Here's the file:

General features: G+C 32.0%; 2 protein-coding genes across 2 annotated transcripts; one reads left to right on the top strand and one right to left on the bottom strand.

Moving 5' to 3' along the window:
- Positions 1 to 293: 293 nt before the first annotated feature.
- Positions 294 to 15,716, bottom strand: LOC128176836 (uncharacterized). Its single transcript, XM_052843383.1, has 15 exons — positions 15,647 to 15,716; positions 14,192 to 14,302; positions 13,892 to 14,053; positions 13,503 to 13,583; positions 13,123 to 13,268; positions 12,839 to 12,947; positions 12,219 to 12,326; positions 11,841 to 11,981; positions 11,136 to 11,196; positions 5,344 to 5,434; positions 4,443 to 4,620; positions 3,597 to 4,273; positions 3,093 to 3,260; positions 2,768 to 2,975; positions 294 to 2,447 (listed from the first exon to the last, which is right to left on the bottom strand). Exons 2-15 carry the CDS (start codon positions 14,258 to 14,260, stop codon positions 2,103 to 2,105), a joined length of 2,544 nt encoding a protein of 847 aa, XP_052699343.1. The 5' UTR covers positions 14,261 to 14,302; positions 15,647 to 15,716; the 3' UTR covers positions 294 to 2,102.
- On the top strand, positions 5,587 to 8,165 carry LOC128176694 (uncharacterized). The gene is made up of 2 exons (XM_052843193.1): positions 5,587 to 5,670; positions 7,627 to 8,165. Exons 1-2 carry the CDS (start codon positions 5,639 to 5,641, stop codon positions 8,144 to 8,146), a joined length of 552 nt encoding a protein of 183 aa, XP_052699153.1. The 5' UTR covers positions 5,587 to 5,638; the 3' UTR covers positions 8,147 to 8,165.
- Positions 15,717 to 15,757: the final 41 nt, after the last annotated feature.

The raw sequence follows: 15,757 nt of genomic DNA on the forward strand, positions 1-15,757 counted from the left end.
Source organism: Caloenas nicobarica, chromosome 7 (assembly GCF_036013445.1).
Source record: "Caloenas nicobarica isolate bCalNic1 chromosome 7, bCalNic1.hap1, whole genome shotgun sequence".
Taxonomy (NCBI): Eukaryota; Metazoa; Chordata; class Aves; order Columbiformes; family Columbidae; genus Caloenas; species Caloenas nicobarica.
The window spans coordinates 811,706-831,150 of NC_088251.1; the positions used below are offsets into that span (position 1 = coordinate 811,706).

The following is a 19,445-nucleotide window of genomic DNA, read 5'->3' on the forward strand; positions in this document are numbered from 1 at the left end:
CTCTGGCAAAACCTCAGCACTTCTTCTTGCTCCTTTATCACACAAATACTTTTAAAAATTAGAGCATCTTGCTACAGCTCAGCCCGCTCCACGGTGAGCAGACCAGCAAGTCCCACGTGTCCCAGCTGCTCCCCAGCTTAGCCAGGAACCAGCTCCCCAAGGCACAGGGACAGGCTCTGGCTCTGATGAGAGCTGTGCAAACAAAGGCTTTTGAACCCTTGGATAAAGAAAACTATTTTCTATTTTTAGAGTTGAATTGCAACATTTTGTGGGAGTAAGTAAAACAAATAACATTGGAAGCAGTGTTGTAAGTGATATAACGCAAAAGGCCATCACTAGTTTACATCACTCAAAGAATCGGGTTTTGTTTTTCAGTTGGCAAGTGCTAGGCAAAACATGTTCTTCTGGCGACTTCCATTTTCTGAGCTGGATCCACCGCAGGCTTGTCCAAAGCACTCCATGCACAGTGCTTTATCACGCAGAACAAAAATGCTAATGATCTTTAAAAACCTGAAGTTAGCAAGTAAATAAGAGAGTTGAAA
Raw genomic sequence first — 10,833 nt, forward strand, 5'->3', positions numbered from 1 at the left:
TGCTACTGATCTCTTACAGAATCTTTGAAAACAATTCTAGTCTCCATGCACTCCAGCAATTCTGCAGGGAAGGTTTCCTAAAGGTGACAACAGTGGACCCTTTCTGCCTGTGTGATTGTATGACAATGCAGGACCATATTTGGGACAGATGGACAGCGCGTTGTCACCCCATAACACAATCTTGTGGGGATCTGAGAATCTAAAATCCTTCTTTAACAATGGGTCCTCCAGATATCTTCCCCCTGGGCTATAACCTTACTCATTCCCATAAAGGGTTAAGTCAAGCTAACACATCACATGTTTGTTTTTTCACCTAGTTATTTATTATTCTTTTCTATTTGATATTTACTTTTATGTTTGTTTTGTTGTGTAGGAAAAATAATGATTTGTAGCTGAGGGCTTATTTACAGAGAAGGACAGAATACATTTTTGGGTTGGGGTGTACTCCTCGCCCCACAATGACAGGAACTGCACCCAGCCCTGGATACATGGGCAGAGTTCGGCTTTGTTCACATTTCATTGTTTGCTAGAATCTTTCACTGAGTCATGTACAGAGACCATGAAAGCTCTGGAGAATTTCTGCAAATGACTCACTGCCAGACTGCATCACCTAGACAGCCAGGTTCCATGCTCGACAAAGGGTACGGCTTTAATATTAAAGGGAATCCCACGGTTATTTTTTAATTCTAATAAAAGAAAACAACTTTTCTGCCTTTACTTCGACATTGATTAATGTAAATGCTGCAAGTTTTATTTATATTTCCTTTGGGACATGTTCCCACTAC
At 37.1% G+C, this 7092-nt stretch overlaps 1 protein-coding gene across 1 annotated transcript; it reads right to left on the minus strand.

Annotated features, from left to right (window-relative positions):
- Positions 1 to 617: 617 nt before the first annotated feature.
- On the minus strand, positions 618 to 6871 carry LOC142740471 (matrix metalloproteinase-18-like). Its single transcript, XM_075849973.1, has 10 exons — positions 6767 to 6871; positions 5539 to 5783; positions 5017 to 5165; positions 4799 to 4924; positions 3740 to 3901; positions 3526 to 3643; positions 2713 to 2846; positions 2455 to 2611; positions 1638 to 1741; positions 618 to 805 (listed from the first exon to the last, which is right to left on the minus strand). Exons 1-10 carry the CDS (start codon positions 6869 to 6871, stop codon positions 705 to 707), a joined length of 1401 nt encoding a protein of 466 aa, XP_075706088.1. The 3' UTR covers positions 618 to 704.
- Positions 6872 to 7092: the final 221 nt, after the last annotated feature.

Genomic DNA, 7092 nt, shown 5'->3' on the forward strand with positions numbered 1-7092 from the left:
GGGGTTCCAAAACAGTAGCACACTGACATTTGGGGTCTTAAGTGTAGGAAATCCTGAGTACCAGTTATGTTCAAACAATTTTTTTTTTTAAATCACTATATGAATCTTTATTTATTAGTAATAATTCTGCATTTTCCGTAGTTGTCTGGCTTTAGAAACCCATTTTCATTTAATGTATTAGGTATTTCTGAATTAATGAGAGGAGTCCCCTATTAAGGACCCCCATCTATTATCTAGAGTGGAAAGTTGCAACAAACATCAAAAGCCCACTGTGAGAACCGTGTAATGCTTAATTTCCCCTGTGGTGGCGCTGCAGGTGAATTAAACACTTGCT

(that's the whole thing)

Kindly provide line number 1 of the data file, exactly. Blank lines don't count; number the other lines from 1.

General features: G+C 32.0%; 2 protein-coding genes across 2 annotated transcripts; one reads left to right on the top strand and one right to left on the bottom strand.